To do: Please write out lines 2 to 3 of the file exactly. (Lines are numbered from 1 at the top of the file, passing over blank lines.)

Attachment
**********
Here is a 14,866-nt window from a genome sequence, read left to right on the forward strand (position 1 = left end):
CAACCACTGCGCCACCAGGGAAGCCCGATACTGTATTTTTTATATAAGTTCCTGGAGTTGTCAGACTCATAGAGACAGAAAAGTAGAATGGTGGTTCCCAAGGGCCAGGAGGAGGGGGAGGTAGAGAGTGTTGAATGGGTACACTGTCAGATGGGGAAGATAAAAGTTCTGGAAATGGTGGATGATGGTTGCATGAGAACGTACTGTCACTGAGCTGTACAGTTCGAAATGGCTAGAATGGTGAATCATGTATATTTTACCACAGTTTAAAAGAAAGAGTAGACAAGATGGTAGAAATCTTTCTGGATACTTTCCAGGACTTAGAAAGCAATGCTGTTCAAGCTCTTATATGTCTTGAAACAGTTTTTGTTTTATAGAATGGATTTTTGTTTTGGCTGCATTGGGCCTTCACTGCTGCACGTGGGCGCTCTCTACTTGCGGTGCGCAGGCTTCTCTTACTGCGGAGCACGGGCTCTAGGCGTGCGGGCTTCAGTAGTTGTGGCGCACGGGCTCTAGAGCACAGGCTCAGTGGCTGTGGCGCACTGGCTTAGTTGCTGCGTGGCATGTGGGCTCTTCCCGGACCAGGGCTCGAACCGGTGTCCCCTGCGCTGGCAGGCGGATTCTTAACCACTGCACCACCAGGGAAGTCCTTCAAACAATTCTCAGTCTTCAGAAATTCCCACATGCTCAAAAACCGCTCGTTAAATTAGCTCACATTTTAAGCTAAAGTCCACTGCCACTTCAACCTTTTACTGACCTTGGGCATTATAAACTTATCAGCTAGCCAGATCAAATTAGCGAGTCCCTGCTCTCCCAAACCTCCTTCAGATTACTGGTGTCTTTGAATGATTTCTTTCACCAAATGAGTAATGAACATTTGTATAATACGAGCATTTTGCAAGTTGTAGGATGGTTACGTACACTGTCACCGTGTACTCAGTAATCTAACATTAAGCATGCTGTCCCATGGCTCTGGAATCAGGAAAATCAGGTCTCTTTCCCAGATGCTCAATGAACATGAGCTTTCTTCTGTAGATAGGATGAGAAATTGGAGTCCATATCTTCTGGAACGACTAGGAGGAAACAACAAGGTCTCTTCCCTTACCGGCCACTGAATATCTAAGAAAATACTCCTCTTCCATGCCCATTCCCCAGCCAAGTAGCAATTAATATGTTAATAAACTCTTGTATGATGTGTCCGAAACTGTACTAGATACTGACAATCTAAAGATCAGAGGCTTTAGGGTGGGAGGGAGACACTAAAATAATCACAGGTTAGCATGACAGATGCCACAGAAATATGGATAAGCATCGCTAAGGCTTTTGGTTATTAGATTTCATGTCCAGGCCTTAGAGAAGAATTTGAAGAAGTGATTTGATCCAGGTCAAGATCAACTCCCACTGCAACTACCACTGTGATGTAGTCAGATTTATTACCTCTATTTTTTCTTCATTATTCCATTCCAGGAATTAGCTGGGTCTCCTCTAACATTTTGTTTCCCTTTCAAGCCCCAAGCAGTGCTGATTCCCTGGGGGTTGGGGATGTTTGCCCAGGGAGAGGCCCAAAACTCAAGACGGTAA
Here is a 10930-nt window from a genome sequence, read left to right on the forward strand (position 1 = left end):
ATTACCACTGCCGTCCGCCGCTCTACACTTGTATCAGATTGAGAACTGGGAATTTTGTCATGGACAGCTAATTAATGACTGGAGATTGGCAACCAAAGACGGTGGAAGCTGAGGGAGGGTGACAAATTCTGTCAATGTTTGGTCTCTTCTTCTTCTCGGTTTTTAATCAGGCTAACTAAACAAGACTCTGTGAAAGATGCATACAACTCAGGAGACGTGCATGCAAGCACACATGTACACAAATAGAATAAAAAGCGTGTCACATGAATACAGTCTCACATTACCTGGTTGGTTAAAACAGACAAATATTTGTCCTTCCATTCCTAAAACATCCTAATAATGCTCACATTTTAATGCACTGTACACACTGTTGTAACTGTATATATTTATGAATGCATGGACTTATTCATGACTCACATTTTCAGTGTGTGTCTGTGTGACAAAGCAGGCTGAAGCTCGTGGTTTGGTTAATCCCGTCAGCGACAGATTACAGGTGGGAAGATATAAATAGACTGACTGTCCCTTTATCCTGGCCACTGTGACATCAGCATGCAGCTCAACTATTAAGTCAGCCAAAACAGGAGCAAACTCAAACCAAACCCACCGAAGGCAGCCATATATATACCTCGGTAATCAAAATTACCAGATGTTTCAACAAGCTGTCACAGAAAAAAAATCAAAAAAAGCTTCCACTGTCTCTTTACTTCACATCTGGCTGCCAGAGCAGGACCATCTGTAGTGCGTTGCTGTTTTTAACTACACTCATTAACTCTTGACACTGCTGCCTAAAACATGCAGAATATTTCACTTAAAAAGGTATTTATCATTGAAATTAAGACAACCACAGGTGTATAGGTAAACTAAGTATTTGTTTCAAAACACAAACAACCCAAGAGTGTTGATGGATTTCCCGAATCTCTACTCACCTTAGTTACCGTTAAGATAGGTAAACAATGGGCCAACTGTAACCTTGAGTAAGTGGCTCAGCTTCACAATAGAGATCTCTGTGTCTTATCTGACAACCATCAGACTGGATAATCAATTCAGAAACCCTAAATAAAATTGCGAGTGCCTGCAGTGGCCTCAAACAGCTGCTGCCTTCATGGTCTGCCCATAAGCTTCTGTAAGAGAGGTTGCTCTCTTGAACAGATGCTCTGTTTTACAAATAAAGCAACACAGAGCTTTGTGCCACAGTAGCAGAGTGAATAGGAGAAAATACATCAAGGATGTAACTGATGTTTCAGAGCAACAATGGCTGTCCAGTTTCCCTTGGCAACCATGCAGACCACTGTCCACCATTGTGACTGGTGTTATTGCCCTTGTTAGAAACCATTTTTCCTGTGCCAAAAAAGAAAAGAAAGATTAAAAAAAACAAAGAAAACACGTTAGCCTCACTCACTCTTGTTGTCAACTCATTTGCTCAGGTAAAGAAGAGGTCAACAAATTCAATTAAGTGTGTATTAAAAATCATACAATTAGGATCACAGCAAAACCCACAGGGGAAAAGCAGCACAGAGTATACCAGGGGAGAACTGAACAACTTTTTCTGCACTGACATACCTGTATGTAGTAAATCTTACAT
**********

CAACCACTGCGCCACCAGGGAAGCCCGATACTGTATTTTTTATATAAGTTCCTGGAGTTGTCAGACTCATAGAGACAGAAAAGTAGAATGGTGGTTCCCAAGGGCCAGGAGGAGGGGGAGGTAGAGAGTGTTGAATGGGTACACTGTCAGATGGGGAAGATAAAAGTTCTGGAAATGGTGGATGATGGTTGCATGAGAACGTACTGTCACTGAGCTGTACAGTTCGAAATGGCTAGAATGGTGAATCATGTATATTTTACCACAGTTTAAAAGAAAGAGTAGACAAGATGGTAGAAATCTTTCTGGATACTTTCCAGGACTTAGAAAGCAATGCTGTTCAAGCTCTTATATGTCTTGAAACAGTTTTTGTTTTATAGAATGGATTTTTGTTTTGGCTGCATTGGGCCTTCACTGCTGCACGTGGGCGCTCTCTACTTGCGGTGCGCAGGCTTCTCTTACTGCGGAGCACGGGCTCTAGGCGTGCGGGCTTCAGTAGTTGTGGCGCACGGGCTCTAGAGCACAGGCTCAGTGGCTGTGGCGCACTGGCTTAGTTGCTGCGTGGCATGTGGGCTCTTCCCGGACCAGGGCTCGAACCGGTGTCCCCTGCGCTGGCAGGCGGATTCTTAACCACTGCACCACCAGGGAAGTCCTTCAAACAATTCTCAGTCTTCAGAAATTCCCACATGCTCAAAAACCGCTCGTTAAATTAGCTCACATTTTAAGCTAAAGTCCACTGCCACTTCAACCTTTTACTGACCTTGGGCATTATAAACTTATCAGCTAGCCAGATCAAATTAGCGAGTCCCTGCTCTCCCAAACCTCCTTCAGATTACTGGTGTCTTTGAATGATTTCTTTCACCAAATGAGTAATGAACATTTGTATAATACGAGCATTTTGCAAGTTGTAGGATGGTTACGTACACTGTCACCGTGTACTCAGTAATCTAACATTAAGCATGCTGTCCCATGGCTCTGGAATCAGGAAAATCAGGTCTCTTTCCCAGATGCTCAATGAACATGAGCTTTCTTCTGTAGATAGGATGAGAAATTGGAGTCCATATCTTCTGGAACGACTAGGAGGAAACAACAAGGTCTCTTCCCTTACCGGCCACTGAATATCTAAGAAAATACTCCTCTTCCATGCCCATTCCCCAGCCAAGTAGCAATTAATATGTTAATAAACTCTTGTATGATGTGTCCGAAACTGTACTAGATACTGACAATCTAAAGATCAGAGGCTTTAGGGTGGGAGGGAGACACTAAAATAATCACAGGTTAGCATGACAGATGCCACAGAAATATGGATAAGCATCGCTAAGGCTTTTGGTTATTAGATTTCATGTCCAGGCCTTAGAGAAGAATTTGAAGAAGTGATTTGATCCAGGTCAAGATCAACTCCCACTGCAACTACCACTGTGATGTAGTCAGATTTATTACCTCTATTTTTTCTTCATTATTCCATTCCAGGAATTAGCTGGGTCTCCTCTAACATTTTGTTTCCCTTTCAAGCCCCAAGCAGTGCTGATTCCCTGGGGGTTGGGGATGTTTGCCCAGGGAGAGGCCCAAAACTCAAGACGGTAA
Here is a 10930-nt window from a genome sequence, read left to right on the forward strand (position 1 = left end):